The Last Look…
Posted by Colin Lambert. Last updated: January 25, 2022
The last few months have seen more crypto applications and ideas deployed into the FX market, most prominently in the payments and settlement space, and people are now starting to wonder if the really big change is coming in 2022 – in data.
I have spoken to several people over the past few days about the Pyth white paper and its idea for distributing market data and while many agree with my initial view, as published in the aforementioned story, that it has merit, the consensus seems to be that in FX the model would have to be tweaked.
As I noted in The Full FX View in that story, the model of packaging up data and selling it back to the LPs is one that frustrates many in that industry segment, but there has never really been an attempt to disrupt it. Some platforms provide market data for free, of course, but there are questions over its scale and, frankly, worth, given it is often made up of smaller trades that do little more than create white noise, and the pricing is often subject to last look.
Sources at some of the top LPs have expressed an interest in the model promoted by Pyth, for providers to be paid for delivering high quality and accurate data, and certainly it would be a radical shift in FX as several LPs could shift from paying to getting paid, but could it work?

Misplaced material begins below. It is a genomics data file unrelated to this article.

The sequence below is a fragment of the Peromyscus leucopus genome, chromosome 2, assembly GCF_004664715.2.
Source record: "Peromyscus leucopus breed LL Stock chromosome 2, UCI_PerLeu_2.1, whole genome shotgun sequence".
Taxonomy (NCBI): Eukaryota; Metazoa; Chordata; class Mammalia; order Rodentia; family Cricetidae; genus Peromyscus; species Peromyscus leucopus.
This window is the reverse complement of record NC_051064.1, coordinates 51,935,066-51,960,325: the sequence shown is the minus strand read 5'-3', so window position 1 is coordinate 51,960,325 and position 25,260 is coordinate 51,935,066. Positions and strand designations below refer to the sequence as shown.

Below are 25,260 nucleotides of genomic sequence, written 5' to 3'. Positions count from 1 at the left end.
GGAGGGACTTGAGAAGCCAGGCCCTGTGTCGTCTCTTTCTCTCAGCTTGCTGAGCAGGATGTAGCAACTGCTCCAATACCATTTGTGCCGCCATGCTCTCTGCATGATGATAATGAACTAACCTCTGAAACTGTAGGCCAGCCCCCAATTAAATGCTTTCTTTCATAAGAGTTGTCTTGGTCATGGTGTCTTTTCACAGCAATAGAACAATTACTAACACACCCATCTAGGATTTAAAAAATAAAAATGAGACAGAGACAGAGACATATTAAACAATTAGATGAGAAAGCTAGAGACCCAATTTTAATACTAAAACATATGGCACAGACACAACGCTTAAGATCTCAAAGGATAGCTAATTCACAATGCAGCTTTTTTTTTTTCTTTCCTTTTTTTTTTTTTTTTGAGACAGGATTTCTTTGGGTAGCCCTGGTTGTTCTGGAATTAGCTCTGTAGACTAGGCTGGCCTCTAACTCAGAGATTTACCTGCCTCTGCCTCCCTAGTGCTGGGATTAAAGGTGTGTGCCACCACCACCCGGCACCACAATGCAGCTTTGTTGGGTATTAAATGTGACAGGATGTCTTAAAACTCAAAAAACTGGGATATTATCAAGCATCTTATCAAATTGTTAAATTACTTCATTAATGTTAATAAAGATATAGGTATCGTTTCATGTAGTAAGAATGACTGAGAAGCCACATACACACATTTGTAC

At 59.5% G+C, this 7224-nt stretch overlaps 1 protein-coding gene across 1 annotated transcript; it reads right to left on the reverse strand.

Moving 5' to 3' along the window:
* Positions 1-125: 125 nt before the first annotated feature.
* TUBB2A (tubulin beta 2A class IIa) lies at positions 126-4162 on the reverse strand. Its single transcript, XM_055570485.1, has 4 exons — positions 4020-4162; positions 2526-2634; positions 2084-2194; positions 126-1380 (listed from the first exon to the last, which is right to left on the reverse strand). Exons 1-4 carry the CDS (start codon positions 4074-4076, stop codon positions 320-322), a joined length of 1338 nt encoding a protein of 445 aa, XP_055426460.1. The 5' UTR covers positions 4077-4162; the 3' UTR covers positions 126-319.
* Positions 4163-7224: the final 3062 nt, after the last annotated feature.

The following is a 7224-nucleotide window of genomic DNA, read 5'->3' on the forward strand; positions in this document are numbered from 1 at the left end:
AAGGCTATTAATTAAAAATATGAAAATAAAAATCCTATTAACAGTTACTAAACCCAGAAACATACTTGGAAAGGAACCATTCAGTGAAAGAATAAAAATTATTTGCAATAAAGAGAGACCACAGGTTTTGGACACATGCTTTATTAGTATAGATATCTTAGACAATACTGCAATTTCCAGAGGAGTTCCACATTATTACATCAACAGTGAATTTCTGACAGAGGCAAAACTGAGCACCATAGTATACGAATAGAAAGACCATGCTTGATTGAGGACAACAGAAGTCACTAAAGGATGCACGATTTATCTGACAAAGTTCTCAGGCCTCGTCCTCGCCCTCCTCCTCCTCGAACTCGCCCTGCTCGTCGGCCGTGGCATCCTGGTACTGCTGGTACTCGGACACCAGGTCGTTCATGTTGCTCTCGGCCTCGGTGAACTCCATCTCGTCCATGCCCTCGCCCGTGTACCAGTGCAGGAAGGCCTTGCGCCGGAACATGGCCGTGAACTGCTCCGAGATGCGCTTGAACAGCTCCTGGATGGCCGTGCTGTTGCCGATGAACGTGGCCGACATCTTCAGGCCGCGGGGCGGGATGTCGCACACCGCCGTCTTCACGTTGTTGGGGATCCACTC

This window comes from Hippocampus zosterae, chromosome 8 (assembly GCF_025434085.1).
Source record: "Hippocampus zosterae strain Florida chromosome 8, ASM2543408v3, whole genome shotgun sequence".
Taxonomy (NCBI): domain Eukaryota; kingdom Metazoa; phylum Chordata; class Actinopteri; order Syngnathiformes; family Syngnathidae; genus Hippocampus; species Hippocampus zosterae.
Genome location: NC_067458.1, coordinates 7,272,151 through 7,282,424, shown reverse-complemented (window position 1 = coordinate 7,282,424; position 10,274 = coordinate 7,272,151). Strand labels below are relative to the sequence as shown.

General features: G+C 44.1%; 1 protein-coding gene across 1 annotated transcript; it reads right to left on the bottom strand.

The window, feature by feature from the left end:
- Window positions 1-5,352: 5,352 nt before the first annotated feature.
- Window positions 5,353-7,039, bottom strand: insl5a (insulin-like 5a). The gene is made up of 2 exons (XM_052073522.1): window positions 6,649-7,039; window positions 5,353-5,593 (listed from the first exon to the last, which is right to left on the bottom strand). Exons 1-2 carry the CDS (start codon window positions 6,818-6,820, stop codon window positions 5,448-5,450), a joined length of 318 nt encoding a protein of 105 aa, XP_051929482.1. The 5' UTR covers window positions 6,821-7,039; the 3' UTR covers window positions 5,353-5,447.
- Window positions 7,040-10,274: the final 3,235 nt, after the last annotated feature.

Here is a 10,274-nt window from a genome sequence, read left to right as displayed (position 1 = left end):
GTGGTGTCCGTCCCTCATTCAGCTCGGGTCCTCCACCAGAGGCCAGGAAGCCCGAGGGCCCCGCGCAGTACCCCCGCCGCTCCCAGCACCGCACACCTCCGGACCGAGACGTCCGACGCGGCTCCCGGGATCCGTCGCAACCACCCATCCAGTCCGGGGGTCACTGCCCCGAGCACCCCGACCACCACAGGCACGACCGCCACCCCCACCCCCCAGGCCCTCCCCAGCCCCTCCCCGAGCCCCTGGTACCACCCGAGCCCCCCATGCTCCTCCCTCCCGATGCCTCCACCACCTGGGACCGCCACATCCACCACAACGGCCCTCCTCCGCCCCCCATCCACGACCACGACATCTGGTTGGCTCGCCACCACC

Probably the first thing to note is that the technology upon which it would be based needs to be significantly better than it is now. High profile outages in the crypto ecosystem only serve to highlight how inadequate such technology is for a market that deals in milliseconds and at very tight spreads.
There are, however, plenty of consumers of market data that don’t need a real-time or 25 millisecond feed, and therefore they could be open to a challenger. For the LPs such a solution would become a potential revenue source to offset at least part of the data costs they will continue to pay to their existing suppliers.
There is an assumption that the platforms could themselves contribute data to the new network – indeed that happens in the Pyth ecosystem – which introduces another interesting development, who actually owns the data?
There was a report from The Desk this week about how Citi is laying claim to the data from all credit and fixed income trades in which it is involved. The bank is reportedly targeting on-sellers of data and while there is less activity in these markets compared to FX (they also trade differently of course), the claim of ownership and control will be followed with interest by other traders. If the fixed income data is found to be owned by the price or liquidity provider, it will only be a matter of time before similar debates occur in FX.
The challenge would be how to get a platform to agree that it doesn’t own the data it is selling. The LPs would have to take a very tough stance to get such an agreement through, probably including the threat of withdrawing from the venue, and that then brings them into potential conflict with their customers.